Whom do we exactly refer to as a woman? Is there any necessary quality, any presupposed virtue that characterizes an individual as a woman? It is very evident from this question that from time immemorial, the societal sterotypes of girl and boy, men and women have been constructed, deconstructed and then reconstructed. Gender roles have been assigned and are still assigned to both males and females, rendering them a stereotypical perfection. Toril Moi in her renowned work, What Is A Woman vividly portrays the societal discrimination between men and women and develops a pertinent point in this collection and I wish to quote her- “In certain situations, I wish my female body to be considered as the insignificant background of my claims or acts. This is not the same thing as to say that I wish my body to disappear or to be transformed into a male body. It represents, rather a wish to deny that the fact of being a woman is of any particular relevance to my understanding of trigonometry or my capacity to compose symphonies or think ethically.” Thus it can be deciphered that there is an intrinsic connection between society and gender roles. The phenomenon of socialization deserves special mention while discussing the parameters of the phrase ‘being a woman’. Since the moment we are born, we are moulded into the being society wants us to be. Socialization is the process through which the child becomes an individual respecting his or her environmental or societal laws, norms and customs. Gender socialization begins from the moment we are born with the question, is it a boy or a girl? Gender roles are learnt from agencies of socialization such as family, peer groups, schools and the media. Drawing from the thesis of Isabella Crispi, a scholar of the department of sociology, University of Milan, Italy, it can be said that gender stereotypes are related to cognitive processes because people generally have different expectations for female and male behavior such as males are supposed to be adventurous, aggressive, assertive, independent and task oriented whereas females are perceived as more sensitive, dependent, gentle, emotional and people-oriented. A prominent illustration of gender socialization and gender discrimination can be found in Malala Yousafzai’s renowned work “I am Malala: The Girl Who Stood Up for Education and was Shot by the Taliban” – “When I was born, people in our village commiserated with my mother and nobody congratulated my father…..I was a girl in a land where rifles are fired in celebration of a son while daughters are hidden away behind a curtain, their role in life simply to prepare food and give birth to children”. It is to be noted that exactly this is not the situation all over the world. The way a woman is perceived varies across countries, religions, regions, cultures and languages. However the universal phenomenon of domination of men and the subsequent subjugation or subordination of women clearly exists. I would like to share a very interesting part of my experience while working on this topic. We all know that books are the storehouse of knowledge and in this post-modern age of globalization we have various internet sources and devices which provide answers to all our queries. However, not a single book or internet source could satisfy my ingratiating thirst of knowing that what does ‘Being a Woman’ actually implies. This proves the fact that for centuries both the so called categories of ‘men’ and ‘women’ have been extremely abstract entities. Here I would like to delve deep into the feminist interpretations laid down by Simone de Beauvoir and Toril Moi whose writings reflect a transcendental approach towards the analysis of women as an entity. Simone de Beauvoir was a French intellectual, existentialist philosopher, feminist and social theorist. She had a considerable influence on both feminist existentialism and feminist theory. Her treatise The Second Sex is a detailed analysis of women’s oppression and a foundational tract of contemporary feminism. In this work she brings into existence a kind of moral revolution. As an existentialist, she believed that existence precedes essence. Hence one is not born a woman but one becomes one. There is a vivid exposition of the Hegelian concept of the Other. In other words, it is the social construction of woman as the quintessential other that de Beauvoir identifies as fundamental to women’s subjection. However, Toril Moi chose to counteract beauvoir’s interpretation. She pointed out to de Beauvoir’s proposal that “Woman is not a completed reality, but rather a becoming…..the body is not a thing but it is a situation”. By this statement, Moi propounds that de Beauvoir was forwarding an existentialist understanding of human identity as a progressive collection of experiences. She also highlights the fact that the predominant understanding of Beauvoir’s distinction of the self into sex and gender misguided; de Beauvoir did not envisage a biologically sexed body different from the gendered body, but instead understood what Margaret Atwood in her book Feminism and Fiction has enumerated- that “the body-in-the-world that we are is an embodies intentional relationship to the world”. Hence for Toril Moi the interpretation of the body as a situation does not necessarily obliviate the concept of the reproductive body but rather the assumption that “greater freedom will produce new ways of being a woman, new ways of experiencing the possibilities of a woman’s body, not that women will forever be slaves to the inherently oppressive experience of childbearing” exists. However, Margaret Atwood in her another famous composition The Edible Woman highlights the reality that transcendence of the body is a desirable but ultimately unattainable fantasy. I would like to come to another question that is simple yet mind-boggling. It is often easy to distinguish between men and women based on the societal parameters but have we ever wondered that when does actually a girl says that “yes I am a woman now.”….? In other words, subjectively speaking, what ‘should’ be the differences between a girl and a woman? Technically speaking, girl and woman are two terms used to label a female gender based from it’s maturity. The term girl refers to a female human starting from the moment she is born. According to the pre-existing social norms and customs, untill childhood and teenage years females are considered as a girl. The term girl was coined from an anglo-saxon word ‘gerle’ during the middle ages around 1300 CE. Woman or women is the term given to female humans who have reached the maturity phase and adulthood commonly around 18 years or above. Woman comes from an old english word ‘wifman’ which literally means ‘female human’. All these meanings have been established by the society from time immemorial through a gradual emergence and development of norms, customs and traditions. An individual’s journey since childhood is quite tumultuous if the person is born as a girl. She is goaded into believing that she is someone else’s property, ‘paraya dhan’ as people call her and life is intentionally brought within a fixed circumference. However, a very interesting question has been posed by Vern L Bullough, Brenda Shelton and Sarah Slavin in their compiled work The Subordinated Sex: A History of Attitudes toward Women. The question is “men usually believed they are the superior sex, but is it not possible that they both fear and envy women”? The answer of course lies in women’s capabilities of reproducing, making food, taking care of husband and children, and all other qualities that have been relegated to the private sphere since centuries. However, a woman’s life is determined to a large extent by her culture, region, country, religion, caste, class and language. Thus gender and religion are intrinsically intertwined with each other. I would like to establish this point in relation to the modern era. In contemporary times we can see that if a woman is from a lower strata of society, be that strata in terms of caste or class, her journey becomes far more tumultuous and according to societal norms, ‘being a woman’, she ‘should’ endure every brutal aspect of life with sheer acceptance. Here a glaring instance of injustice and brutality against women in India can be sited. The village of Beerampur in Uttar Pradesh is a small and rural community comprising over 1000 people who rely primarily on agriculture for earning a living. Poverty is a highlighting feature of Beerampur where arrange marriages are a common phenomena before the girl reaches the age of 18. Khushboo’s father died when she was a little child and subsequently the family had to face economic hardships and societal battles. After some time she was pressurized by her mother and the community to marry in order to help her family. Khushboo recalls and I would like to exactly quote what she said: “ I was very young. I couldn’t say anything. I couldn’t understand.” Her early marriage led to her dropout from school and with the lack of existence of family planning measures, she was soon t give birth to a child. However, complications arose during childbirth and as she says, “it was a question of survival of either the mother or the baby. The doctors tried hard but they couldn’t save my child”. After that incidence Khushboo rarely talked to anyone and was lost in her own world. Her sister was an evidence of her depression and anxiety. She felt that her sister’s childhood was stolen from her. In Lucknow where this incidence of child marriage took place, 40% of the girls are married before they reach the age of 18. Although the Prohibition of Child Marriage Act has been adopted in 2006, laws are not always enforced. Khushboo’s struggle as a woman bears testimony to the that despite her tempestuous journey and her sudden transformation from a girl to a woman she now works as a peer educator. She takes initiatives with her colleagues to arrange meetings so that awareness can be spread among the common people about the disastrous effects of early marriages. According to her sister Priyanka, “I hope that not only me but every girl should think of getting married only once she is independent”. As we can derive from this instance, women have always been regarded as a commodity meant for the advantage and use of men. In her Vindication Of the Rights of Women Mary Wollstonecraft argued that women’s current weaknesses were due to institutions which prevented them from reaching their true potential. In addition to education, most fundamental among them was marriage and as enumerated by Robert B Shoemaker in his work Gender in English Society 1650-1850: The Emergence of Separate Spheres? “Wollstonecraft proposed that husbands and wives should be equally necessary and independent of each other while each fulfills the respective duties of their stations.” If we delve deep into a more number of case studies in India and specially the middle eastern countries we can find that such injustice, brutality, torture and subordination are a common phenomena. For instance women in muslim societies face gender based inequalities associated with the so-called gender system. Aspects of this originally pre-capitalist system persist in rural areas across a wide swath of lands, both muslim and non-muslim from East Asia to North Africa. As pointed out in a report prepared by the Federal Research Division, Library of Congress, Washington DC, “the system regardless of religion, features kin-based extended families, male domination, early marriage, restrictive codes of female behavior, the linkage of family honour with virtue, and occasionally, polygamous family structure.” The alarming rate of women’s domination and subjection can be exemplified by these instances. Yet women refuse to give up their honour and relentlessly struggle to survive in this brutal and selfish world. The strength and courage which women have been displaying over a gradual period since ancient till modern times have led to the enactment of several laws relating to the protection of their rights and privileges. I suppose there lies the true essence of the phrase “Being A Woman”. Thus, women’s emancipation and women empowerment are extremely fundamental to a woman’s life starting from the moment she is born. The connotations of women’s rights, women empowerment and women’s emancipation are however different in the eastern and the western world. The middle-eastern countries especially Turkmenistan and Saudi Arabia have been known for their repressive and harsh regimes for women. As International Women’s Day is celebrated every year women in the middle east continue to feel the extremes of violence, repression, isolation, enforced ignorance and discrimination. However in the past few years there has been an improvement in the educational facilities and in the general conditions of women. The Economic Research Forum has invited submissions of proposals under the theme of Female Economic Empowerment in the MENA(Middle Eastern and North African) region. Also, the US-Middle East Partnership Initiative or the MEPI are helping women in the MENA region to reach their true potential and overcome their subordinated status. MEPI projects assist women seeking greater political and economic participation, provide training to enhance women's capabilities to contribute to reforms and change, and build the capacity of civil society to secure equal rights and opportunities for women. Thus emancipation in the middle east has been a slow and gradual process which till now has been able to do only 40% of the work. Women in the middle east are still struggling to achieve a wider arena of rights, freedom and independence as conditions of brutality still exists in a large number of countries including Pakistan, Iraq and Afghanistan where 90 per cent of women experience domestic violence and women earn 82% less than men. However, we can envisage a different picture of emancipation and empowerment of women in the western world. Increasing and active participation of women in the political and economic spheres is essentially leading to increasing democratic stability in the west. Investing in women entrepreneurs is one of the best ways to achieve economic, financial and social impact. Women reinvest more of their earned income than men in the health and education of the family, increasing the human capital of their community and creating the foundation for long term economic growth. Women enjoy the universal adult franchise and fact American women were the first in the world to voice organized demands for the vote. Socially, politically and culturally they are in a much better position than women in the middle eastern countries. This difference in the status of women in the two dynamic but opposite worlds can be attributed to the difference in the religion, culture, tradition and regimes in this world. Although historically it has been observed that the west especially USA has supported dictatorship regimes in the east, over a period of time dictatorial and arbitrary regimes have been a frequent phenomenon. Democracy in the west has provided greater freedom and suffrage to women whereas dictatorship in the east has made life for women restricted within their homes, subjugating and subordinating them to the greatest possible extent. This has been exemplified my Malala Yousafzai in her work I Am Malala: The girl who stood up for education and was shot by the taliban when she recollects: “Under Zia’s regime life for women in Pakistan became much more restricted…..General Zia brought in laws which reduced a woman’s evidence in court to count for only half of that of a man’s……A woman could not even open a bank account without a man’s permission”. Also differences in the religious views in these two countries have a great impact on the lives of women. For instance islam is the dominant religion in the middle east and the quran as we know assigns gender roles to both men and women. Islam differentiates the gender role of women who believes in islam and those who do not. This assertion can be exemplified by the fact that the muslim men’s right to own slave women, seized during military campaigns and jihad against non-believing infidels from Southern Europe to Africa to India to Central Asia was considered natural. In the west due to emerging multi-culturalism and multi-religiosity there have been interaction among diverse religions and cultures and an adoption of various practices and traditions and thus women have been granted more freedom. Although Christianity has been the dominant religion in the west especially USA and feminist theorists have whole-heartedly criticized it as patriarchal and misandric, which has marked American Protestantism for many decades, spiritual leaders have also preached that if there is a major problem in a couple's marriage, whether or not it leads to divorce, it is ultimately the husband's fault and also assumptions like women are more moral and spiritual than men and women are more sensitive to the holy spirit than men. Thus we can decipher that religion and gender are intrinsically intertwined with each other and different religions assign different positions to women where in some places women are liberated whereas in others women are subjugated. However, Priyamvada Gopal, of Churchill College, Cambridge, argues that increased gender equality is indeed a product of Judeo-Christian doctrine, but not exclusive to it. She expresses concern that gender equality is used by western countries as a rationale for "neocolonialism". Thus, Emancipation of women has different connotations in different places of the world and the meaning of empowerment and liberation of women varies according to religion, region, culture, ethnicity, tradition, class and caste. I would like put emphasis on an analysis of the relationship between subjection and emancipation of women and domination by men. It can be derived that as white exists because black exists, as the notion of good exists because the notion of evil exists, similarly, the entire concept of women exists because the notion of manhood exists and vice versa. The notion of woman emancipation still survives just because the phenomenon of male domination has survived, flourished and remained powerful since time immemorial. For instance, all judicial institutions in the country would be meaningless if there was no crime and no criminal in the country. In this context I would refer to the master and slave dialectic put forward by G. W. F. Hegel. The master-slave dialectic is a vital element of Hegel’s philosophical system which is the common name for his Phenomenology of Spirit. The passage describes, in narrative form, the development of self-consciousness as such in an encounter between what are thereby two distinct, self-conscious beings; the essence of the dialectic is the movement or motion of recognizing, in which the two self-consciousnesses are constituted each in being recognized as self-conscious by the other. This movement, inexorably taken to its extreme, takes the form of a "struggle to the death" in which one masters the other, only to find that such lordship makes the very recognition he had sought impossible, since the bondsman, in this state, is not free to offer it. Truth of oneself as self-conscious is achieved only if both live; the recognition of the other gives each of them the objective truth and self-certainty required for self-consciousness. Thus, the two enter into the relation of master/slave and preserve the recognition of each other. The relationship between man and woman and between subjection of women and domination by men can be exactly related to the master and slave philosophy, with the woman as the slave and the man as the master. Philip J. Kain in is famous work Hegel and the Other: A Study of the Phenomenology of Spirit offers an enumerating discussion on the master-slave dialectic when he expounds that “we are all after all constructed by the other. The slave is constructed by the master and the master is constructed by the slave. And so what is recognition by the other worth? The master did not think the slave’s recognition was worth anything from the start and this ends up undermining the master himself. The slave, on the other hand never expected anything from the master.” The circumstance has been predominantly similar with regard to the inextricable relationship between men and women. Women have always been regarded as slaves to men and have never been allowed the opportunity to voice their opinions. In fact until a long time women were refused to be perceived as individuals. Like the slave in Hegel’s theory men did not think that women’s recognition was worth anything. However in the process they undermined themselves. A strong relation can thus be established between the two entities- ‘men’ and ‘women’. Without the phenomenon of domination and repression by men the phenomena of subordination and subsequent emancipation of women would be completely meaningless. Henceforth, if we go by Philip J. Kain’s words, can we substitute his assertion that “the slave is constructed by the master and the master is constructed by the slave” by saying that ‘the woman is constructed by the man and the man is constructed by the woman?’ James Heartfield in his research paper titled “Hegel Dispirited” agrees to this perspective to some extent by stating that- “the explanatory power of the concept of the other has led to it’s broad adoption in cultural and social criticism”. Sartre also expounded such a dialectic in his work Being and Nothingness when describing how the world is altered at the appearance of another person, how the world now appears to orient itself around this other person. De Beauvoir was another thinker who analysed this otherness in the renowned work titled The Second Sex. In fact Beauvoir referred to Hegel’s master-slave dialectic as analogous in many respects to the relationship of a man and a woman. In The Second Sex she opines that “what makes the lot of the wife-servant ungratifying is the division of labor that dooms her wholly to the general and the inessential.” Philip J. Kain also asserts, moved by the Hegelian temper that “the master marginalizes the slave, makes the slave a radical other, pushes the slave outside the bounds of significance. This marginalization of the other may itself turn on and undermine the master.” From ancient era till the contemporary times this statement has been reflected in reality in the relationship between men and women. Women have been marginalized to such an extent that they have even started perceiving this as a naturally occurring phenomenon. Till today as has been illustrated before, no matter how much the world has progressed women continue to be bounded within the shackles of suppression, domination, isolation and male chauvinism. It is thus a known fact that historically, politically, socially, culturally and traditionally women have been relegated to the private sphere and have been bogged down by the overt and covert domination and power exercised by men. However, for one moment if we imagine that the world was bereft of any sort of male domination then in relation to whom or in relation to what the entire paraphernalia of female subjection would be highlighted? Power and domination has thus a very significant characteristic of being relational, that is, it can be exercised only in relation to others and not in isolation. This can truly be identified with the master-slave dialectic as propounded by Hegel. In the next part of my paper I would like to analyse that to what extent multi-culturalism in the contemporary era has influenced the progress of women and whether women irrespective of culture, religion and country have been able to consolidate the spirit of ‘being a woman’. Multi-culturalism can be described as the cultural diversity of communities within the given societies and the policies that promote this diversity. Multi-culturalism has indeed influence the progress of women in several ways. The role women have played in Western culture and societies has undergone radical changes in the last 150 years. The change of role has been more extensive in this period than it was the aggregate in the previous five thousand years. The demands posed by women's emancipation movements starting out from North America were initially the following: (1) in culture and education-equal opportunities with men; (2) in labour-free choice of occupation, equal pay for equal work; (3) in law-full enfranchisement and activity for the wife; annulment of special criminal regulations affecting women; franchise for women; (4) in the social area-recognition of the high social worth of women's labour. Of the demands for equality in the public sphere, primarily those for university education, and for professions and public offices tied to such qualifications, have been realised. As regards franchise, women reaped their first successes in the West Coast in the US around 1920, which was also the time of the first wave of sexual liberation and the weakening of the proscription of extramarital sexual contact between the sexes. Feminism lost some of its momentum between 1930 and 1960. Women today are granted the same rights and opportunities in public life as men are; all professions and occupations are open before them. Even though men are still oriented towards professions promising big money and the feminisation of a profession is equal to a financial degradation, it is has been proved that the average performance of women is better in all areas .Full changes can only be expected if women will occupy key positions in economy and politics. Owing to emancipation in private life, women can do whatever men can; independence and material circumstances may render this not only legally but also actually possible. This process is seen in traditional thought as moral disintegration. However, none of the defenders of multiculturalism and multicultural group rights has adequately addressed the intricate and troubling connections that arise between feminism and multiculturalism. Cultures that discriminate overtly and formally against women by denying them education or the right to vote or hold office and covertly by inflicting tortures upon women do not deserve special rights. Most cultures are patriarchal, then, and many (though not all) of the cultural minorities that claim group rights are more patriarchal than the surrounding cultures. So it is no surprise that the cultural importance of maintaining control over women shouts out to us in the examples given in the literature on cultural diversity and group rights within liberal states. Yet, though it shouts out, it is seldom explicitly addressed. For instance, Susan Mollar Okin in her book Is Multiculturalism Bad for Women points out that Polygamy, forced marriage, punishing women for being raped, differential access for men and women to health care and education, unequal rights of ownership, assembly, and political participation, unequal vulnerability to violence are considered as standard practices and traditions in some parts of the world. Then the pertinent yet confusing questions do arise that do demands for multiculturalism--and certain minority group rights in particular--make them more likely to continue and to spread to liberal democracies? Are there fundamental conflicts between our commitment to gender equity and our increasing desire to respect the customs of minority cultures or religions? In this book, the eminent feminist Susan Moller Okin and fifteen of the world's leading thinkers about feminism and multiculturalism explore these unsettling questions in a provocative, passionate, and illuminating debate. Thus it can be perceived that multi culturalism has effected the status of women both progressively as well as adversely. However, after analyzing the wide ranging positive and negative impacts of multi-culturalism I feel that women irrespective of culture religion and country have still a long way to go before they can finally deliver justice to the independence of the phrase ‘being a woman’ since still today in most cultures and religions in the world women endure savage treatment and a tempestuous way of life. Some survive in this self-centred world, others perish. In the conclusion I would opine that women have definitely treaded the path of progress since ancient times and in the modern globalized age of 21st century they occupy a much uplifted status than before. However, as a woman I feel that there is much behind the curtain of this uplifted status which is appalling and heart-wrenching. Still today directly or indirectly we face questions like ‘what is a woman? A human being? A daughter, a wife or a mother? Defined by men or standing on her own?’ These mind-boggling questions cannot be still answered. Even if for the sake of arguing if we conclude that in the 21st century women are more or less treated equally in all arenas of life it is more than evident that a woman’s place in society and in her family are still conflicted. Even if women are granted voting rights and political power their scope of exercise of power is set within a restriction. Still today women undergo the worst of violent activities in this world. However, to me, a woman is everything. She is sensitive as well as assertive, she is powerful and liberated, she is courageous and dynamic and she is intelligent and rational. She is a world in herself. Transformations are taking place all over the world in the status of women as well as the idea about ‘what is a woman’, as highlighted by Toril Moy, and I feel that both men and women can equally bring about a dynamic change in the entire conception of women, her emancipation and her empowerment in the near future if sincere endeavour can be exercised. I would like to substantiate this statement and end this paper with a verse from the poem ‘The Soul’s Home’ by Stephen Jenner who is an eminent poet especially reflecting women and religion. He quotes- “Unwilling pris’ner in this lower world, Shut up within the crumbling walls of time, Ere long thy mighty wings shall be unfurl’d, To mount and soar, majestic and sublime.”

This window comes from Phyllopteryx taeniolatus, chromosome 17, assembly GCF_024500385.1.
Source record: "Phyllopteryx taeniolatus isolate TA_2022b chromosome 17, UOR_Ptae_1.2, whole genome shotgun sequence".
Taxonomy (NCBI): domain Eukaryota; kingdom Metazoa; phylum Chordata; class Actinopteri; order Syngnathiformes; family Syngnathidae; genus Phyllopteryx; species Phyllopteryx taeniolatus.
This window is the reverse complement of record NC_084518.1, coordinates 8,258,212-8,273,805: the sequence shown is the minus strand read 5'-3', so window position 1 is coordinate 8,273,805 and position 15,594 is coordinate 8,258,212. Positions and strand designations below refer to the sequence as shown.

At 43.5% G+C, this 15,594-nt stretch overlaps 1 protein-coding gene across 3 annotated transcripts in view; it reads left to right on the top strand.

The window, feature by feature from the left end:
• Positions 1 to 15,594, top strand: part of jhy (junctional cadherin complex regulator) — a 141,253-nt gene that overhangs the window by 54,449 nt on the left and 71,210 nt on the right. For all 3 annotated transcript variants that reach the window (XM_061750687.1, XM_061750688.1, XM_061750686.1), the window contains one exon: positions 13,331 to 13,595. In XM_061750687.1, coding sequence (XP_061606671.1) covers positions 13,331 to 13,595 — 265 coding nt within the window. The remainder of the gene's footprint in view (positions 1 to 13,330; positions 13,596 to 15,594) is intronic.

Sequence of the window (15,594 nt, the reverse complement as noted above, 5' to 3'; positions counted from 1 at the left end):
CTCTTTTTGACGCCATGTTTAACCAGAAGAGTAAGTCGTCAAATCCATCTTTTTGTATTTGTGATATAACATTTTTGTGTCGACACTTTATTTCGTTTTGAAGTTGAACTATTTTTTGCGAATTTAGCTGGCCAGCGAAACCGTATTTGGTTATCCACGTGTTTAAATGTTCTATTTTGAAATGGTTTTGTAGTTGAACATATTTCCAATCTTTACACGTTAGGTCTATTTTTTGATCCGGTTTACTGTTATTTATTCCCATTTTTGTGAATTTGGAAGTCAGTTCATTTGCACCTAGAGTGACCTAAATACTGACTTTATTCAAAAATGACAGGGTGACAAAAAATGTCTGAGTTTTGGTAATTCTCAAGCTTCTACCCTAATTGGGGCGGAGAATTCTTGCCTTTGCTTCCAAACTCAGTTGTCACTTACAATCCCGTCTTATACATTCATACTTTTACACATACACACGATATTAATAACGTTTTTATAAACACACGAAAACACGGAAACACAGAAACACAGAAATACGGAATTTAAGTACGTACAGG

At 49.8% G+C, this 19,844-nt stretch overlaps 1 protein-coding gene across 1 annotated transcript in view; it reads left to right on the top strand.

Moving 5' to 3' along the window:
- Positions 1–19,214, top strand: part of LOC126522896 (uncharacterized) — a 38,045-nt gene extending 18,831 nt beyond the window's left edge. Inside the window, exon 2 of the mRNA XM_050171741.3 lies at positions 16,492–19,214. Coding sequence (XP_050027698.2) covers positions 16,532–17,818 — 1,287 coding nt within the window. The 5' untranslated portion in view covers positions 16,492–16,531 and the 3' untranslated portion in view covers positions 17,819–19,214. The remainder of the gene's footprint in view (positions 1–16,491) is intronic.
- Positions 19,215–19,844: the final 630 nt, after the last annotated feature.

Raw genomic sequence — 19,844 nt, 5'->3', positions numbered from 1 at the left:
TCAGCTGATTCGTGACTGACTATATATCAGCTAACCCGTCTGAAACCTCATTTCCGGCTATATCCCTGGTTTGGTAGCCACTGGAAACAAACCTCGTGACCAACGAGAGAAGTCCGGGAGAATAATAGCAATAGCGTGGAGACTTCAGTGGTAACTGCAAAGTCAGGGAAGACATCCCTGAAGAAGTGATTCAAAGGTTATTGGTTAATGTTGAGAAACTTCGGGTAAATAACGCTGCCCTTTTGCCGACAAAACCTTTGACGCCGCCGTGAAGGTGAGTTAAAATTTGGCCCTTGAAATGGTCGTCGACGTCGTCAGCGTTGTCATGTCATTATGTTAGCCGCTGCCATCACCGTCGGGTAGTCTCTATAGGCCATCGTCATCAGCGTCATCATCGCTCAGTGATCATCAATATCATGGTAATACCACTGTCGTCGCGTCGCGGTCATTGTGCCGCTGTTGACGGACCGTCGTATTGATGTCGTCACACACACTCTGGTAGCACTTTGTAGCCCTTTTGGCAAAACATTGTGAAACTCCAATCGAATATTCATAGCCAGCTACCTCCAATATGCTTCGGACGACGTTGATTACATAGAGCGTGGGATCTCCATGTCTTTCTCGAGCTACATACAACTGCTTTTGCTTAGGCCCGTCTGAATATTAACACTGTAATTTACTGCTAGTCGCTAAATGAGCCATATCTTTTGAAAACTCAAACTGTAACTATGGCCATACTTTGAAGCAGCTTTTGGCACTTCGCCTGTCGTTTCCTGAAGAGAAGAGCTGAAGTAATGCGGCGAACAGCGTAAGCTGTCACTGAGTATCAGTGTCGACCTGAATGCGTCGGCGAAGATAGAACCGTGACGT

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Hey Shreethapa Welcome to Worldpulse. Its indeed great to find you hear, & your writeup is amazing. Do get connected and be motivated